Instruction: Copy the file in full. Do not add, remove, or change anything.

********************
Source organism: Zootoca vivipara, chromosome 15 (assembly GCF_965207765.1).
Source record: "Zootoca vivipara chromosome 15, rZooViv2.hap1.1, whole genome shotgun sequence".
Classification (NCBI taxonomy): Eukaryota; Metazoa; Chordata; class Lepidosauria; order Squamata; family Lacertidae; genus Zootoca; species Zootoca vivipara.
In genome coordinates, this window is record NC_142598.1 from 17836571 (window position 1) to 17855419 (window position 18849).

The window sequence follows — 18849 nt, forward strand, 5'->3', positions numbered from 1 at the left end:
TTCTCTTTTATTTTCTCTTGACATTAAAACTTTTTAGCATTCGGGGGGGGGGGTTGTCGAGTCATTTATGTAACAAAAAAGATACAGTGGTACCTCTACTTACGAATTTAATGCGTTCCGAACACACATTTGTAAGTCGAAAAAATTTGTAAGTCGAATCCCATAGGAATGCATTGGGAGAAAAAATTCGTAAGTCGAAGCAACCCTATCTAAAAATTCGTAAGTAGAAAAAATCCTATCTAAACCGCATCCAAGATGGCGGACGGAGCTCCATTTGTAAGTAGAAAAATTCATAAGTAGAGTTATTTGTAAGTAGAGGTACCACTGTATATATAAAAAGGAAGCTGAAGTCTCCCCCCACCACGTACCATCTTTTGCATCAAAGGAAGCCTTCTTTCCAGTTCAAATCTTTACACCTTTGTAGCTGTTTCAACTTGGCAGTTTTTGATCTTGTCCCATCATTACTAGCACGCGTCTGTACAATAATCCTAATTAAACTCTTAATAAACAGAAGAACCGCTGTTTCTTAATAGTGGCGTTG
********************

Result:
Source organism: Zootoca vivipara, chromosome 15 (assembly GCF_965207765.1).
Source record: "Zootoca vivipara chromosome 15, rZooViv2.hap1.1, whole genome shotgun sequence".
Classification (NCBI taxonomy): Eukaryota; Metazoa; Chordata; class Lepidosauria; order Squamata; family Lacertidae; genus Zootoca; species Zootoca vivipara.
In genome coordinates, this window is record NC_142598.1 from 17836571 (window position 1) to 17855419 (window position 18849).

The window sequence follows — 18849 nt, forward strand, 5'->3', positions numbered from 1 at the left end:
TTCTCTTTTATTTTCTCTTGACATTAAAACTTTTTAGCATTCGGGGGGGGGGGTTGTCGAGTCATTTATGTAACAAAAAAGATACAGTGGTACCTCTACTTACGAATTTAATGCGTTCCGAACACACATTTGTAAGTCGAAAAAATTTGTAAGTCGAATCCCATAGGAATGCATTGGGAGAAAAAATTCGTAAGTCGAAGCAACCCTATCTAAAAATTCGTAAGTAGAAAAAATCCTATCTAAACCGCATCCAAGATGGCGGACGGAGCTCCATTTGTAAGTAGAAAAATTCATAAGTAGAGTTATTTGTAAGTAGAGGTACCACTGTATATATAAAAAGGAAGCTGAAGTCTCCCCCCACCACGTACCATCTTTTGCATCAAAGGAAGCCTTCTTTCCAGTTCAAATCTTTACACCTTTGTAGCTGTTTCAACTTGGCAGTTTTTGATCTTGTCCCATCATTACTAGCACGCGTCTGTACAATAATCCTAATTAAACTCTTAATAAACAGAAGAACCGCTGTTTCTTAATAGTGGCGTTG